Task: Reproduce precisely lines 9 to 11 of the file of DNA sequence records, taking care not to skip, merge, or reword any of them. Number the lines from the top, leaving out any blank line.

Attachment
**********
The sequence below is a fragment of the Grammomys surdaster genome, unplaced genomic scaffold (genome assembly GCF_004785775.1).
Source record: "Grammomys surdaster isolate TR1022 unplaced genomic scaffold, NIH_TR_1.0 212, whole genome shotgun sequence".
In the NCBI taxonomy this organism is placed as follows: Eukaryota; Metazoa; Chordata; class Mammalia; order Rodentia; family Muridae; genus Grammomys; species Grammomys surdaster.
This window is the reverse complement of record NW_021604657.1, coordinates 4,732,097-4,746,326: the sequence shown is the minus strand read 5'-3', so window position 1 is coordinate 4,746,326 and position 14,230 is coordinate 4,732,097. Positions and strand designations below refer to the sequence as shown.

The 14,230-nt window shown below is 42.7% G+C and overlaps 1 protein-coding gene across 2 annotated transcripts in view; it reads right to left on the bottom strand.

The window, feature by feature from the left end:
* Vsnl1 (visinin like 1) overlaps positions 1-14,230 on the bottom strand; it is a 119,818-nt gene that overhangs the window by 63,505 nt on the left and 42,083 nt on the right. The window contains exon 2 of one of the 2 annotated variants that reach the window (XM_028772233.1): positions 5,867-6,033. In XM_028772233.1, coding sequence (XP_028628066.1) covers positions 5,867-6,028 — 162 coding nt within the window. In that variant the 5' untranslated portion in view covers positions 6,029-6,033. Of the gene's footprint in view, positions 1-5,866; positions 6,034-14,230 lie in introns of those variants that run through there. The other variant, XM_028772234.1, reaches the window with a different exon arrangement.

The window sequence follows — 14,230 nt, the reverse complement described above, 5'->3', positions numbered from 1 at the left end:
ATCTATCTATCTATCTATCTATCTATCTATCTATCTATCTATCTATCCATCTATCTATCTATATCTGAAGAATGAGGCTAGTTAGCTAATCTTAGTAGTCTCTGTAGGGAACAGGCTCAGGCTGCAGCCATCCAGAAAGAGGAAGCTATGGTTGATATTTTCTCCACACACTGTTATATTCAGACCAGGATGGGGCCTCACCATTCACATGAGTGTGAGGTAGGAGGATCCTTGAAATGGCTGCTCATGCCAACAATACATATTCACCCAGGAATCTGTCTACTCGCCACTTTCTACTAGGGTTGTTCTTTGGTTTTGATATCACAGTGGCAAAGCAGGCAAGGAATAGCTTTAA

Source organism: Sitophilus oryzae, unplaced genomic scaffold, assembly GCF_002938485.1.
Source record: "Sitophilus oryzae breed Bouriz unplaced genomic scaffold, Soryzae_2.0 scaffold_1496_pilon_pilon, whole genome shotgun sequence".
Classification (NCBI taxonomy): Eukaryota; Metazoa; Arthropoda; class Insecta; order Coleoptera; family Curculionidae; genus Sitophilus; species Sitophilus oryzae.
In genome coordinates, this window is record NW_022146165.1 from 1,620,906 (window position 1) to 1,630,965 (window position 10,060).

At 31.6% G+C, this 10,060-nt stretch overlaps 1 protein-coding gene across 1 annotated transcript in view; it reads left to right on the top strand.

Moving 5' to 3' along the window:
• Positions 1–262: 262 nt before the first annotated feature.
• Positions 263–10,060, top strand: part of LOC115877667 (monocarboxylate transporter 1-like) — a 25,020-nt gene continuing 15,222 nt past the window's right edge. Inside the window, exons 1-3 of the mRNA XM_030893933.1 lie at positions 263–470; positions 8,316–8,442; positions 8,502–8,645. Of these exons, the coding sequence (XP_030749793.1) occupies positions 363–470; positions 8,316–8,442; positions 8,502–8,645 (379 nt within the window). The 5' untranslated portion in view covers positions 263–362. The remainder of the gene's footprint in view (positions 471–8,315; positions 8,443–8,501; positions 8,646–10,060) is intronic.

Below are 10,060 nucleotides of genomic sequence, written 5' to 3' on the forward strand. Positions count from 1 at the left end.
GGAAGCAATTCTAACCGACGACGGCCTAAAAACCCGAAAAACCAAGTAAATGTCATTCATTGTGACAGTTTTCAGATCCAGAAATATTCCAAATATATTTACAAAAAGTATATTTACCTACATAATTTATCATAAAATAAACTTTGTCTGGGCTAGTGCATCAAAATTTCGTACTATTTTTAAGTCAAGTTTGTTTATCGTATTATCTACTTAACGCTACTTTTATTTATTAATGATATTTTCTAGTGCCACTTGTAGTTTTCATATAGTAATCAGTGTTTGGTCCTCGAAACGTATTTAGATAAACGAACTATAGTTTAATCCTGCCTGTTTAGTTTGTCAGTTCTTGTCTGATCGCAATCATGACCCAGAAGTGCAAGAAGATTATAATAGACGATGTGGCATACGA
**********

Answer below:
ATCTATCTATCTATCTATCTATCTATCTATCTATCTATCTATCTATCCATCTATCTATCTATATCTGAAGAATGAGGCTAGTTAGCTAATCTTAGTAGTCTCTGTAGGGAACAGGCTCAGGCTGCAGCCATCCAGAAAGAGGAAGCTATGGTTGATATTTTCTCCACACACTGTTATATTCAGACCAGGATGGGGCCTCACCATTCACATGAGTGTGAGGTAGGAGGATCCTTGAAATGGCTGCTCATGCCAACAATACATATTCACCCAGGAATCTGTCTACTCGCCACTTTCTACTAGGGTTGTTCTTTGGTTTTGATATCACAGTGGCAAAGCAGGCAAGGAATAGCTTTAA

Source organism: Sitophilus oryzae, unplaced genomic scaffold, assembly GCF_002938485.1.
Source record: "Sitophilus oryzae breed Bouriz unplaced genomic scaffold, Soryzae_2.0 scaffold_1496_pilon_pilon, whole genome shotgun sequence".